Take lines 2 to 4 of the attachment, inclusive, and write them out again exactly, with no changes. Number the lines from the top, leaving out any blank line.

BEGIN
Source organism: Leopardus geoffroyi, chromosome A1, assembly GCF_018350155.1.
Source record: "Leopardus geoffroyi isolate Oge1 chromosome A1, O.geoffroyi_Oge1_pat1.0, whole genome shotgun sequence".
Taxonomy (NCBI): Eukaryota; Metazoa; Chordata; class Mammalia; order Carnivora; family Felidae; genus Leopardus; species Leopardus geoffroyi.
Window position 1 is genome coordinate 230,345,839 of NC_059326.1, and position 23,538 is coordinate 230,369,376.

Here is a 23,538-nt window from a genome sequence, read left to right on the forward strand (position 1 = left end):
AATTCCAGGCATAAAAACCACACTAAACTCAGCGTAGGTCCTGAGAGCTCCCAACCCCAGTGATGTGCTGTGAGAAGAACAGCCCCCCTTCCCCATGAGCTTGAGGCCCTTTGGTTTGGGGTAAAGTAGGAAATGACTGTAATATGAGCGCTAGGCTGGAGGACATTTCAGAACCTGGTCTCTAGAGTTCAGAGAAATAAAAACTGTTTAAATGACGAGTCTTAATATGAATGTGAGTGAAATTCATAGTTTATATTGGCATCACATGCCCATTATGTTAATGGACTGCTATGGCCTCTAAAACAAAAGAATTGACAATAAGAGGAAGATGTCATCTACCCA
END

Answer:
Source record: "Leopardus geoffroyi isolate Oge1 chromosome A1, O.geoffroyi_Oge1_pat1.0, whole genome shotgun sequence".
Taxonomy (NCBI): Eukaryota; Metazoa; Chordata; class Mammalia; order Carnivora; family Felidae; genus Leopardus; species Leopardus geoffroyi.
Window position 1 is genome coordinate 230,345,839 of NC_059326.1, and position 23,538 is coordinate 230,369,376.